Better eating for some tenants at McCormick Place Apartments, is only a month or so away. The Healthy Eating and Active Lifestyle (HEAL) program urban farm is up and running at, 2300 Slataper St., across from McCormick Place Apartments.
The Growth in Agriculture Through Education farm, has several projects it is currently working with, the biggest is the HEAL program, a pilot program funded by the St. Joseph Community Health Foundation and Parkview Health. The two are working together, along with other community partners, to collaborate on the three-year project. Parkview Health and the St. Joseph foundation jointly funded the $300,000 project.
The idea is to target low-income areas where easy access to fresh fruits and vegetables is extremely limited. McCormick Place is located in a “food desert,” which is defined by the U.S. Department of Agriculture as an area where one-third of the people are more than a mile from a supermarket where they can make healthy purchases. In the United States, 23.5 million people live more then a mile from a supermarket. According to Dr. Deborah McMahan, Allen County health commissioner, designated food deserts in Allen County include parts of the 46825, 46835, 46805, 46815, 46803, 46774, 46806 and 46819 ZIP codes.
Residents at McCormick Place signed up for the program and the garden is just across the street from the housing complex. Friday afternoon teenagers in the teen farmer program were trickling in after school to take care of their raised beds. For some, growing plants was a new experience, but for many like Tin Aung, 15, and Mike Herra, 14, it is something they had learned from helping their parents in the family garden.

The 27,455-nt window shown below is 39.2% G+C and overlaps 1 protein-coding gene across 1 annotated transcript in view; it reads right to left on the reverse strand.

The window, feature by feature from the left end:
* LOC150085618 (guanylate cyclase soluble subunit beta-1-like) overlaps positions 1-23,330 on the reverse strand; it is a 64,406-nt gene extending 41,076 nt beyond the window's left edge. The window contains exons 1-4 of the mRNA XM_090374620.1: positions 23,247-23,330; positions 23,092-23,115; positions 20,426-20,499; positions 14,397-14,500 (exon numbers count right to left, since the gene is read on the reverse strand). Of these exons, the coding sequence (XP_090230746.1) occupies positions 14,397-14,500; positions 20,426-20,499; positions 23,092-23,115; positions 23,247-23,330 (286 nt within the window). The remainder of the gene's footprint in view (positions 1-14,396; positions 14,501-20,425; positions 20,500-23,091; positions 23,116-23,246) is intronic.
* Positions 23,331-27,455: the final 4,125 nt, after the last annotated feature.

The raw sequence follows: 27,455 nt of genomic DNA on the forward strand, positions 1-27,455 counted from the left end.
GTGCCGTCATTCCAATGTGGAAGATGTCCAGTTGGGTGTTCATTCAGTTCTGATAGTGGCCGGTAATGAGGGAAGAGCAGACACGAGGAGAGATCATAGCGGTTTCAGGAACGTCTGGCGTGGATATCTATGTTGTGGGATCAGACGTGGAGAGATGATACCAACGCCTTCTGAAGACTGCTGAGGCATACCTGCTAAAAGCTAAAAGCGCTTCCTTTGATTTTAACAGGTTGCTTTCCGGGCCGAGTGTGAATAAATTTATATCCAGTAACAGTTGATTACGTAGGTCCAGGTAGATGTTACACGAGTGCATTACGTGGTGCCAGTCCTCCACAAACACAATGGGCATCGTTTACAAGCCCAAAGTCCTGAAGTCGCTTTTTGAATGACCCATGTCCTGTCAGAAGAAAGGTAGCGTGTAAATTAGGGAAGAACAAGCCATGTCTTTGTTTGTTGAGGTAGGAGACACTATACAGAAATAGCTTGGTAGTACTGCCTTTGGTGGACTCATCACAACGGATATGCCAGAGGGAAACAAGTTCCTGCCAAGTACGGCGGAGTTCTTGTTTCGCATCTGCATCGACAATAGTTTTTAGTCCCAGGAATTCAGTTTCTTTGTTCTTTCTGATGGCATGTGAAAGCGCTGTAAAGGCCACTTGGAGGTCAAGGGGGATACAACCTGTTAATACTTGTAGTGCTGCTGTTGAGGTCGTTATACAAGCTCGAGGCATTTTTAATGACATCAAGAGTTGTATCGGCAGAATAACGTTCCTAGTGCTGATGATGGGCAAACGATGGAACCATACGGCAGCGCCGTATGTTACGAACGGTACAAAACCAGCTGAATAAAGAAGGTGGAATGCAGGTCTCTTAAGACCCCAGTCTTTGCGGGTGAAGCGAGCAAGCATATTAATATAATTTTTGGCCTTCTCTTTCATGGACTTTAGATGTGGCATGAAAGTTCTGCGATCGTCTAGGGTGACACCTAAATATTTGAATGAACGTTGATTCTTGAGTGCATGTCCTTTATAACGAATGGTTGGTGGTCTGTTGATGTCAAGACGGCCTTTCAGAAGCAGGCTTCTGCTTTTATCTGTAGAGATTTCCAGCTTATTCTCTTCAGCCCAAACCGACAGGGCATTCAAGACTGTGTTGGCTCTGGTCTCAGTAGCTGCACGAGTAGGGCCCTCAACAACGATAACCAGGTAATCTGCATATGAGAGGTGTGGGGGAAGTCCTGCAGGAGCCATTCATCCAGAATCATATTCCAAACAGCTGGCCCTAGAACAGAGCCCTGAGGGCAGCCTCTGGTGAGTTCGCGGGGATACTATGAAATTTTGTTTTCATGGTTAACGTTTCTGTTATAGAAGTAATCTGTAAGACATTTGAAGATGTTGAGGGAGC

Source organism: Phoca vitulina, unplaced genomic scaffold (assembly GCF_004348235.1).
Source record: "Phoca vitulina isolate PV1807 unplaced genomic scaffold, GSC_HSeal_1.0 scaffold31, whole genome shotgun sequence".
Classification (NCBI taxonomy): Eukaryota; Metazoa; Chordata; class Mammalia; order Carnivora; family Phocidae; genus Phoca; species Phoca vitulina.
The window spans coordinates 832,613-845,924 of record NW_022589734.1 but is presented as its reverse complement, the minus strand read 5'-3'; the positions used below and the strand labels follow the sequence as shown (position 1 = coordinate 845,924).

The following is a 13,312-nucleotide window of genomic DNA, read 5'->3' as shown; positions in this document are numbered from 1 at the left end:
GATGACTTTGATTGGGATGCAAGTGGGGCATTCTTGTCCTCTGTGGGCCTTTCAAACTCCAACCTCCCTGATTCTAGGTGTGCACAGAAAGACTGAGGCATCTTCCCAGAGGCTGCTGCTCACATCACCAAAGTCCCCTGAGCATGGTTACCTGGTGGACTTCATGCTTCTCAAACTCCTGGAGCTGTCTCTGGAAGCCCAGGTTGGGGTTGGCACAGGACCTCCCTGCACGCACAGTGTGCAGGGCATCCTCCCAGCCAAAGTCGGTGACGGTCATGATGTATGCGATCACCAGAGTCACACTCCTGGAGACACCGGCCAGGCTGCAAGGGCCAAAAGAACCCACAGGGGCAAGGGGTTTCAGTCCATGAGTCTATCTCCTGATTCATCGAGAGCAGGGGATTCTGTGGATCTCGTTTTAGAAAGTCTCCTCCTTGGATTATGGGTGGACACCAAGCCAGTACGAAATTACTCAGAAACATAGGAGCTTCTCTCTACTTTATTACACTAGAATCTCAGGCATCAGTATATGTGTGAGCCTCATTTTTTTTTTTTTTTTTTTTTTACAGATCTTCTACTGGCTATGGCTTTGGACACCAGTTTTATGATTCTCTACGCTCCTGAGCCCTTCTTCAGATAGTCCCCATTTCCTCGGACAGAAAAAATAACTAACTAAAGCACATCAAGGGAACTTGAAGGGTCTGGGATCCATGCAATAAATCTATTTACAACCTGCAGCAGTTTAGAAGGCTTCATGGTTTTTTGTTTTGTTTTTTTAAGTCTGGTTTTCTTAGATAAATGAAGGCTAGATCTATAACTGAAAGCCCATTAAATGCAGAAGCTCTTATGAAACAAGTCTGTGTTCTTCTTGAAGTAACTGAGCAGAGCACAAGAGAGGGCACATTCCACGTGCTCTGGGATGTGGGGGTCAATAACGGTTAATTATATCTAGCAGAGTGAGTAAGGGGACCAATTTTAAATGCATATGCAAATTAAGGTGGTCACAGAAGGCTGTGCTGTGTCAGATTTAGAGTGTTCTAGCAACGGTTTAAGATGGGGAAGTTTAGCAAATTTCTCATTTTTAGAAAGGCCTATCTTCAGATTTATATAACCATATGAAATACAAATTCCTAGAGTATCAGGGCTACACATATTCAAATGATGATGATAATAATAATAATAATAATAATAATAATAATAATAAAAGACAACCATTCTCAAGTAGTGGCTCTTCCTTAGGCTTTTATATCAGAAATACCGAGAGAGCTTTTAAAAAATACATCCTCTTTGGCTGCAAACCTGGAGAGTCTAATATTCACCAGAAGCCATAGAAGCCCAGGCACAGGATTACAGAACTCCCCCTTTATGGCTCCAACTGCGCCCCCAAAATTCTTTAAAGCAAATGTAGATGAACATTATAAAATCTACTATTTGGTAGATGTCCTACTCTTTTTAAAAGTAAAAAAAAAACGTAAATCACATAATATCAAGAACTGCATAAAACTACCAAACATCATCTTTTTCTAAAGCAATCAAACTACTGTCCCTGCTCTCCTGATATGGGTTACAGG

While the boys swapped stories about their days and made plans for the weekend they gently hoed and plucked the weeds from around their young plants.
Over in another area of the garden, women from Redemption House were learning the ins and outs of hands-on gardening. Redemption House is collaborating with the farming program. Its clients have a garden at their house that members of the Urban Farm have helped them develop. In turn their clients come over to the farm on Slataper to learn more about hands-on gardening and get in some sweat equity.
Holly Chaille, garden manager, said HEAL's goal is to improve the health of the residents by increasing the produce the residents are eating. To measure this they surveyed program members to get a feel for what they are currently eating and will then survey them again after the program is over to see if there have been measurable changes. Along the way they will be weighing the amount of produce that comes out of each of the client garden plots.
“That's a pretty good indication of what they are eating,” Chaille said.
Every other week they get together in a group, exchange stories of working in the garden, preparing foods and exchange recipes. Chaille said she wants to encourage people to get to know each other and try new vegetables. The Congolese will be growing cassava, a root similar to a potato, but most people in Indiana have probably never tasted it.
In the adult program they currently have Burmese, Congolese, Hispanic and American families from McCormick Place. The HEAL program has 21 people involved.
“People are growing everything from amaranth (a grain) to zucchini!” Chaille said.
What that breaks down to is radishes, watermelon, okra, beets, collard, greens, tomatoes, garlic, onions, squash and flowers. Currently every garden bed is full.
The teen HEAL program differs from the adult program. The teens are growing fruits and vegetables for a farmers market this summer, and they are learning how to manage a farm. Six teens are participating Fridays and Saturdays.
Because of the very cold winter, Chaille said they lost their bees and would love to have a beekeeper keep a couple of hives at the farm. They have the space and the equipment, just no queen bee.
“If anybody is looking for a place to put in a hive, we would be happy to host it,” Chaille said.